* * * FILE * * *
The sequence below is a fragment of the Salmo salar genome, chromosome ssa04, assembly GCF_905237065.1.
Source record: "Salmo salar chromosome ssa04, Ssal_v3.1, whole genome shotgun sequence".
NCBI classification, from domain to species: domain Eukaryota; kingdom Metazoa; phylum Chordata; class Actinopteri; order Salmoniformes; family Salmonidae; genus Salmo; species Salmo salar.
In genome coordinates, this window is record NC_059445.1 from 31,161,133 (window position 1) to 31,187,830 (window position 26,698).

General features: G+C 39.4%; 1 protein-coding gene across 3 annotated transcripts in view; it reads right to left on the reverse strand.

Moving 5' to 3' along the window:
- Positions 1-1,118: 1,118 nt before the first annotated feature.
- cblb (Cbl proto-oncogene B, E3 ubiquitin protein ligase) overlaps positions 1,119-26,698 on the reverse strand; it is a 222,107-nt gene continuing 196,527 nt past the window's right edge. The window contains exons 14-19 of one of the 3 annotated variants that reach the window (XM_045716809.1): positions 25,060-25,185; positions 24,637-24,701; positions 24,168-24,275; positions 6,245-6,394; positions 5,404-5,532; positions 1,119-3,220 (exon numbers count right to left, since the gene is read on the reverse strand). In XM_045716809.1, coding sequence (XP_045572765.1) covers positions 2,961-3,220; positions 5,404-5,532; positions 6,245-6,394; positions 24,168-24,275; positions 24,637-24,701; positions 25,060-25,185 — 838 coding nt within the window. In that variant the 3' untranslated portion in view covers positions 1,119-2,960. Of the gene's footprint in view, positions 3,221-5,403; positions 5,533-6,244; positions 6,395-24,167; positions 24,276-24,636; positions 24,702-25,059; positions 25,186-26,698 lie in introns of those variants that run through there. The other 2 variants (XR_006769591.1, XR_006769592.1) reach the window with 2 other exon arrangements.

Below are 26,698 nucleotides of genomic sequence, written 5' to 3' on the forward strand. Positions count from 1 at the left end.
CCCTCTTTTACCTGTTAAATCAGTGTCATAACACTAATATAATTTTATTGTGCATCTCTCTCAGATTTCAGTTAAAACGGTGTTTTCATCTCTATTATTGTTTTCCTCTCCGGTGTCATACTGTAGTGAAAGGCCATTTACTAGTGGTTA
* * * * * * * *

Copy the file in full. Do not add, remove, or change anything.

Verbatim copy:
The sequence below is a fragment of the Salmo salar genome, chromosome ssa04, assembly GCF_905237065.1.
Source record: "Salmo salar chromosome ssa04, Ssal_v3.1, whole genome shotgun sequence".
NCBI classification, from domain to species: domain Eukaryota; kingdom Metazoa; phylum Chordata; class Actinopteri; order Salmoniformes; family Salmonidae; genus Salmo; species Salmo salar.
In genome coordinates, this window is record NC_059445.1 from 31,161,133 (window position 1) to 31,187,830 (window position 26,698).

General features: G+C 39.4%; 1 protein-coding gene across 3 annotated transcripts in view; it reads right to left on the reverse strand.

Moving 5' to 3' along the window:
- Positions 1-1,118: 1,118 nt before the first annotated feature.
- cblb (Cbl proto-oncogene B, E3 ubiquitin protein ligase) overlaps positions 1,119-26,698 on the reverse strand; it is a 222,107-nt gene continuing 196,527 nt past the window's right edge. The window contains exons 14-19 of one of the 3 annotated variants that reach the window (XM_045716809.1): positions 25,060-25,185; positions 24,637-24,701; positions 24,168-24,275; positions 6,245-6,394; positions 5,404-5,532; positions 1,119-3,220 (exon numbers count right to left, since the gene is read on the reverse strand). In XM_045716809.1, coding sequence (XP_045572765.1) covers positions 2,961-3,220; positions 5,404-5,532; positions 6,245-6,394; positions 24,168-24,275; positions 24,637-24,701; positions 25,060-25,185 — 838 coding nt within the window. In that variant the 3' untranslated portion in view covers positions 1,119-2,960. Of the gene's footprint in view, positions 3,221-5,403; positions 5,533-6,244; positions 6,395-24,167; positions 24,276-24,636; positions 24,702-25,059; positions 25,186-26,698 lie in introns of those variants that run through there. The other 2 variants (XR_006769591.1, XR_006769592.1) reach the window with 2 other exon arrangements.

Below are 26,698 nucleotides of genomic sequence, written 5' to 3' on the forward strand. Positions count from 1 at the left end.
CCCTCTTTTACCTGTTAAATCAGTGTCATAACACTAATATAATTTTATTGTGCATCTCTCTCAGATTTCAGTTAAAACGGTGTTTTCATCTCTATTATTGTTTTCCTCTCCGGTGTCATACTGTAGTGAAAGGCCATTTACTAGTGGTTA